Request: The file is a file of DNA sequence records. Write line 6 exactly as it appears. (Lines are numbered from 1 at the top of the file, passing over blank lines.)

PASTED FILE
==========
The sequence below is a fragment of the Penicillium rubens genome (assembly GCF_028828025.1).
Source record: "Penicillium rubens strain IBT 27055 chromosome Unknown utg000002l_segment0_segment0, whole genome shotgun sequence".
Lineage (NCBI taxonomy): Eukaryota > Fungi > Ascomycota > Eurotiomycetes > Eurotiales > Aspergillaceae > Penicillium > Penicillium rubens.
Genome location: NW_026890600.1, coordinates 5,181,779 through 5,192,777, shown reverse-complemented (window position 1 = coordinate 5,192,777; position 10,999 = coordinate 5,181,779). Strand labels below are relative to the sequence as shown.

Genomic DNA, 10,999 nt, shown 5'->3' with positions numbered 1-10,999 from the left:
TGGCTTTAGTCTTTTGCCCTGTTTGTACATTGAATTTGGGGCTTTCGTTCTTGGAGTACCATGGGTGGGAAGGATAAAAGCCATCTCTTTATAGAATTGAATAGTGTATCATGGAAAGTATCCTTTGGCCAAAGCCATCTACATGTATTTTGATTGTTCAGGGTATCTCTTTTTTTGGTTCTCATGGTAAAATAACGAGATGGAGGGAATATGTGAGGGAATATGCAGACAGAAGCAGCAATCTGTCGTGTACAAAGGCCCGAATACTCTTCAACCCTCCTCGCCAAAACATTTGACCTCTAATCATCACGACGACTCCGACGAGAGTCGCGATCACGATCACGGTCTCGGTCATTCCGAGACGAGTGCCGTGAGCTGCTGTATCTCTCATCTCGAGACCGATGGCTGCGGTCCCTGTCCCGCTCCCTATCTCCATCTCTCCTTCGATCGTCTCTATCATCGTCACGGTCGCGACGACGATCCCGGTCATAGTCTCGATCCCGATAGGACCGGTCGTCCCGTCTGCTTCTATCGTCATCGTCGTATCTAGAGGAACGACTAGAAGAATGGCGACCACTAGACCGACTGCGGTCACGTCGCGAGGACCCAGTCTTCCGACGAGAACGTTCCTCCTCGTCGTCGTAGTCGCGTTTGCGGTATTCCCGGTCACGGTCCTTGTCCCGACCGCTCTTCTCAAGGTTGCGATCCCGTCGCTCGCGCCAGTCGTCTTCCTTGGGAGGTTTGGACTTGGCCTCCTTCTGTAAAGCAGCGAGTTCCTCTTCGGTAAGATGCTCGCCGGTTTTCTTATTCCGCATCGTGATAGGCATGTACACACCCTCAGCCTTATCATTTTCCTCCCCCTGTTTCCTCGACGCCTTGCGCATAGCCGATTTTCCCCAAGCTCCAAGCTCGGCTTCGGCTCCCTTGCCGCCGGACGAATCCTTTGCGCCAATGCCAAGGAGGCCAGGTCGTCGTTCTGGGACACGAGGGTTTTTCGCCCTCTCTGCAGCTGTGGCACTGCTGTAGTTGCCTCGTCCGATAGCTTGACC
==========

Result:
TGGCTTTAGTCTTTTGCCCTGTTTGTACATTGAATTTGGGGCTTTCGTTCTTGGAGTACCATGGGTGGGAAGGATAAAAGCCATCTCTTTATAGAATTGAATAGTGTATCATGGAAAGTATCCTTTGGCCAAAGCCATCTACATGTATTTTGATTGTTCAGGGTATCTCTTTTTTTGGTTCTCATGGTAAAATAACGAGATGGAGGGAATATGTGAGGGAATATGCAGACAGAAGCAGCAATCTGTCGTGTACAAAGGCCCGAATACTCTTCAACCCTCCTCGCCAAAACATTTGACCTCTAATCATCACGACGACTCCGACGAGAGTCGCGATCACGATCACGGTCTCGGTCATTCCGAGACGAGTGCCGTGAGCTGCTGTATCTCTCATCTCGAGACCGATGGCTGCGGTCCCTGTCCCGCTCCCTATCTCCATCTCTCCTTCGATCGTCTCTATCATCGTCACGGTCGCGACGACGATCCCGGTCATAGTCTCGATCCCGATAGGACCGGTCGTCCCGTCTGCTTCTATCGTCATCGTCGTATCTAGAGGAACGACTAGAAGAATGGCGACCACTAGACCGACTGCGGTCACGTCGCGAGGACCCAGTCTTCCGACGAGAACGTTCCTCCTCGTCGTCGTAGTCGCGTTTGCGGTATTCCCGGTCACGGTCCTTGTCCCGACCGCTCTTCTCAAGGTTGCGATCCCGTCGCTCGCGCCAGTCGTCTTCCTTGGGAGGTTTGGACTTGGCCTCCTTCTGTAAAGCAGCGAGTTCCTCTTCGGTAAGATGCTCGCCGGTTTTCTTATTCCGCATCGTGATAGGCATGTACACACCCTCAGCCTTATCATTTTCCTCCCCCTGTTTCCTCGACGCCTTGCGCATAGCCGATTTTCCCCAAGCTCCAAGCTCGGCTTCGGCTCCCTTGCCGCCGGACGAATCCTTTGCGCCAATGCCAAGGAGGCCAGGTCGTCGTTCTGGGACACGAGGGTTTTTCGCCCTCTCTGCAGCTGTGGCACTGCTGTAGTTGCCTCGTCCGATAGCTTGACC